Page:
The carting industry today has a proud heritage rooted in District Six where horses and carts were used to “smouse” (hawk) fish, fruit, vegetables, bottles and bones.
Horses were kept in community stables, travelled short distances with light loads and business was lucrative for the cart horse owner.
With the forced removals to the Cape Flats, the lives of the cart horse owner, his family and his horses took a turn for the worst. Far from their markets, hawking was no longer a viable option and communities began using horses and carts for the collection of scrap metal as a means of generating an income.
This new carting industry led to the renting out of horses and carts and an increase in cart horse operators who had limited knowledge on how to properly care for and maintain a working horse. Consequently, badly shod, thin, overloaded, overworked and abused working cart horses became a common site on Cape Town’s roads.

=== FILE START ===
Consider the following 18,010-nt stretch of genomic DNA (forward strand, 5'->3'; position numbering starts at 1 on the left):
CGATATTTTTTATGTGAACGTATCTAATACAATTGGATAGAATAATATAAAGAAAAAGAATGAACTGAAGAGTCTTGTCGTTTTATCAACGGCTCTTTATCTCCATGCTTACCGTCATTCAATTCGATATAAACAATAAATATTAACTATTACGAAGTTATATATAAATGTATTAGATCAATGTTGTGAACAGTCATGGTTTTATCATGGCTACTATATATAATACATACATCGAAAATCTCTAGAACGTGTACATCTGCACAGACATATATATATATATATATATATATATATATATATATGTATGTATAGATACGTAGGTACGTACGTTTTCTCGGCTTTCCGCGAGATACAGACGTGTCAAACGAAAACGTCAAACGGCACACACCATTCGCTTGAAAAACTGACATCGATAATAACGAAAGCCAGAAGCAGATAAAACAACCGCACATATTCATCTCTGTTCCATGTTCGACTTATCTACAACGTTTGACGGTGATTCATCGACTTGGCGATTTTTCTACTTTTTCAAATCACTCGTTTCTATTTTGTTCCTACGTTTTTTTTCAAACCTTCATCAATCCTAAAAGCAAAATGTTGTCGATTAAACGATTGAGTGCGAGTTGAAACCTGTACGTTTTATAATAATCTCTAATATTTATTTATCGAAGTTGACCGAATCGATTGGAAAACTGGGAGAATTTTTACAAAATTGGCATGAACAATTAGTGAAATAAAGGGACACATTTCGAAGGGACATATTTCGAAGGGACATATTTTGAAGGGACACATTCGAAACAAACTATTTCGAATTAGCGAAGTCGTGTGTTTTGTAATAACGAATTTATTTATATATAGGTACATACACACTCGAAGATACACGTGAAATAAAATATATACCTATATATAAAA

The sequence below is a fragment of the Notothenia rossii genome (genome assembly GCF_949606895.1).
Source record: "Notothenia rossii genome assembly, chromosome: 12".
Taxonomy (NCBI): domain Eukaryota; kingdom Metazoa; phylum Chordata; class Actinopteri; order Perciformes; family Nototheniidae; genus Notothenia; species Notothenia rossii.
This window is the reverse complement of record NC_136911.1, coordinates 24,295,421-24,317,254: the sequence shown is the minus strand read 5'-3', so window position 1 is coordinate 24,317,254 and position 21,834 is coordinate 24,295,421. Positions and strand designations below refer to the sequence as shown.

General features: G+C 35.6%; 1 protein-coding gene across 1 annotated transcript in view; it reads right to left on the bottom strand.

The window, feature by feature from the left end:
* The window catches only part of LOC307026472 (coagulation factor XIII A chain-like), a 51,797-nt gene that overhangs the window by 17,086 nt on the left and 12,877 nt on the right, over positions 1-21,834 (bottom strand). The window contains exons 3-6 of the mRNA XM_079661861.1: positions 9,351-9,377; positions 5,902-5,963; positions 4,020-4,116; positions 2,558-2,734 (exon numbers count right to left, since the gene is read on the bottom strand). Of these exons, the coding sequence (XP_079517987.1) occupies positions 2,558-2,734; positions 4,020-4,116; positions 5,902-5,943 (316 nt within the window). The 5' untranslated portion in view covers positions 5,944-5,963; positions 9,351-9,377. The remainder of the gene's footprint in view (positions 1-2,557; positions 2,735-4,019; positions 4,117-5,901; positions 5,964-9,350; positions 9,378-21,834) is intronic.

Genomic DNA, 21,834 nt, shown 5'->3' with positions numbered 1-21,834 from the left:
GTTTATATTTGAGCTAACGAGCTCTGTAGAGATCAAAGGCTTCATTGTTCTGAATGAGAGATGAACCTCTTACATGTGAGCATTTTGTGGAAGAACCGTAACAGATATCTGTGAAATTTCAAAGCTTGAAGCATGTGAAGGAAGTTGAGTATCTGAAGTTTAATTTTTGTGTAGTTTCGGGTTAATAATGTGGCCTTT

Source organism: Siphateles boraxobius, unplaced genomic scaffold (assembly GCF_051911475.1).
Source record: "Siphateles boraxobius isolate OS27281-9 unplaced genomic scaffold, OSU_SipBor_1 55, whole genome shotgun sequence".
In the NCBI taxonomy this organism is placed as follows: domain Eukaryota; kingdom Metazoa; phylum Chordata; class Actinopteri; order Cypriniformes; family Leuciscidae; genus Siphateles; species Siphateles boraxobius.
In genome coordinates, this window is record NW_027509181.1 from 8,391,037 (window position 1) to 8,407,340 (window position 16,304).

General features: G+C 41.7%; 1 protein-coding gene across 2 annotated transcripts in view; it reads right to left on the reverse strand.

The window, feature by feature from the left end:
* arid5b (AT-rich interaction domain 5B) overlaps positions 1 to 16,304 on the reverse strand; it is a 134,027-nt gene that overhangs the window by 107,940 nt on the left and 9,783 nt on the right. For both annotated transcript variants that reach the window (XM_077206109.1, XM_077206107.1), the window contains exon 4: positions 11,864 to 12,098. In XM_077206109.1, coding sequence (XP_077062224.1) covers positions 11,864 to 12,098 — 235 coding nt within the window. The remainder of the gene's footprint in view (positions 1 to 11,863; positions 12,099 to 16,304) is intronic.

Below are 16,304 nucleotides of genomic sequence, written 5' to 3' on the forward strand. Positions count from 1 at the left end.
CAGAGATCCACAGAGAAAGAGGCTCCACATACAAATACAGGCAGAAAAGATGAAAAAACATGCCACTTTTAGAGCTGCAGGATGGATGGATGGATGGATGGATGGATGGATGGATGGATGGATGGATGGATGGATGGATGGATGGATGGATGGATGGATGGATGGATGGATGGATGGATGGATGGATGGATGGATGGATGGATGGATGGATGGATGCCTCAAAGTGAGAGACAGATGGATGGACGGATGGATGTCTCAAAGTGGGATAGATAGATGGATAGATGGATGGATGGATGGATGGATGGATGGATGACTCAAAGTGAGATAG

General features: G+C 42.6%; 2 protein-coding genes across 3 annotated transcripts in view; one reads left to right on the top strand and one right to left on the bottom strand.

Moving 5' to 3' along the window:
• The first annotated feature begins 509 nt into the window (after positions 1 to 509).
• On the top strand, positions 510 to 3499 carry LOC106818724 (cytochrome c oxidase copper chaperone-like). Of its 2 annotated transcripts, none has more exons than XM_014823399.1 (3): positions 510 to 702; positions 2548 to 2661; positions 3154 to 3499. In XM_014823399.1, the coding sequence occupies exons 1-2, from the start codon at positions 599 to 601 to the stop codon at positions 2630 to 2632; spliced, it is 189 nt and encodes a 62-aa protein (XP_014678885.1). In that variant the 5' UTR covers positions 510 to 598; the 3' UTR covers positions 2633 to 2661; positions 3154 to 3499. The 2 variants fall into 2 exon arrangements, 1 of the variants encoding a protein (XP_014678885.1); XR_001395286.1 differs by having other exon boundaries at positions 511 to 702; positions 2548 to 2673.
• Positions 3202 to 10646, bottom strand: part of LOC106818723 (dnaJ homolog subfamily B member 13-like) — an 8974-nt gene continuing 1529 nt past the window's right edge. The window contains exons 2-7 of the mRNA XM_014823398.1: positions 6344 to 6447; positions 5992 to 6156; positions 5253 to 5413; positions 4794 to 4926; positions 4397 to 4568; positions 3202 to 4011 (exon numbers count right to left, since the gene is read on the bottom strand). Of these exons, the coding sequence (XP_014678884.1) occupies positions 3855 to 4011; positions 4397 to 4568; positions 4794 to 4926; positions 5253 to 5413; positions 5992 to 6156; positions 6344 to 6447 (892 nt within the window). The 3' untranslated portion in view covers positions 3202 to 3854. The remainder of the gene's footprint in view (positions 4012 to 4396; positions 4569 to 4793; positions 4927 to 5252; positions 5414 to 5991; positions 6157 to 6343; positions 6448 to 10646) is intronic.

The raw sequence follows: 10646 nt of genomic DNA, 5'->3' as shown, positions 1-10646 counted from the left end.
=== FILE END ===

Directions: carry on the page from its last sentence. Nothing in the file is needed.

In 1995 Cart Horse Protection Association (CHPA) was established, providing vital services and education to the cart horse owners from two rusty shipping containers in an attempt to address the appalling conditions in which these working horses lived and worked. Today, the Cart Horse Protection Association Clinic and Training Centre, located in Epping, boasts a farrier agency, harness shop, treatment stalls and paddocks, cart repair workshop, education and training room, administrative offices and a feed storage barn and provides services to over 260 working cart horses and their owners.